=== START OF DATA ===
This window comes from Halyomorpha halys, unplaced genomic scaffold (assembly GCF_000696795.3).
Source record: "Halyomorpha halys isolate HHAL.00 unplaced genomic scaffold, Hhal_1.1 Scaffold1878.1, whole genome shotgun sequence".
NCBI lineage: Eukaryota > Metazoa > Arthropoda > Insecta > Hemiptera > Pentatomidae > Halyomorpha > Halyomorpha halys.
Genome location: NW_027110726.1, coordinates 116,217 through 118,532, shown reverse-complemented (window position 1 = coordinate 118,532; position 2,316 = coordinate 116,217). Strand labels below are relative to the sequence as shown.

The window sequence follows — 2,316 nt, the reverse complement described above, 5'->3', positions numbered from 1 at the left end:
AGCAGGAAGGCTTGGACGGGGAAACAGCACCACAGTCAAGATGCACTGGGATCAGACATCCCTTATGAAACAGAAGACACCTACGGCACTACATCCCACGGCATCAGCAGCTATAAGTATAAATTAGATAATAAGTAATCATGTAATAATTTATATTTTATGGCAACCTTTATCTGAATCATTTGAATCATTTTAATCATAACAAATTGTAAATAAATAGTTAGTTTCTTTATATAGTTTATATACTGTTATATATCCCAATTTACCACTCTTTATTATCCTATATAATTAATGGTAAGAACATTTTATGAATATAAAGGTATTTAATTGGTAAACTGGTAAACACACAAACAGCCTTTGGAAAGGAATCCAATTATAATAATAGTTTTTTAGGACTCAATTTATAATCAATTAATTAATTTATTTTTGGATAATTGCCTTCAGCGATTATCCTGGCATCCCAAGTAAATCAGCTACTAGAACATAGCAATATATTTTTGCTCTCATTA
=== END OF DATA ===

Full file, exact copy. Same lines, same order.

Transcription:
This window comes from Halyomorpha halys, unplaced genomic scaffold (assembly GCF_000696795.3).
Source record: "Halyomorpha halys isolate HHAL.00 unplaced genomic scaffold, Hhal_1.1 Scaffold1878.1, whole genome shotgun sequence".
NCBI lineage: Eukaryota > Metazoa > Arthropoda > Insecta > Hemiptera > Pentatomidae > Halyomorpha > Halyomorpha halys.
Genome location: NW_027110726.1, coordinates 116,217 through 118,532, shown reverse-complemented (window position 1 = coordinate 118,532; position 2,316 = coordinate 116,217). Strand labels below are relative to the sequence as shown.

The window sequence follows — 2,316 nt, the reverse complement described above, 5'->3', positions numbered from 1 at the left end:
AGCAGGAAGGCTTGGACGGGGAAACAGCACCACAGTCAAGATGCACTGGGATCAGACATCCCTTATGAAACAGAAGACACCTACGGCACTACATCCCACGGCATCAGCAGCTATAAGTATAAATTAGATAATAAGTAATCATGTAATAATTTATATTTTATGGCAACCTTTATCTGAATCATTTGAATCATTTTAATCATAACAAATTGTAAATAAATAGTTAGTTTCTTTATATAGTTTATATACTGTTATATATCCCAATTTACCACTCTTTATTATCCTATATAATTAATGGTAAGAACATTTTATGAATATAAAGGTATTTAATTGGTAAACTGGTAAACACACAAACAGCCTTTGGAAAGGAATCCAATTATAATAATAGTTTTTTAGGACTCAATTTATAATCAATTAATTAATTTATTTTTGGATAATTGCCTTCAGCGATTATCCTGGCATCCCAAGTAAATCAGCTACTAGAACATAGCAATATATTTTTGCTCTCATTA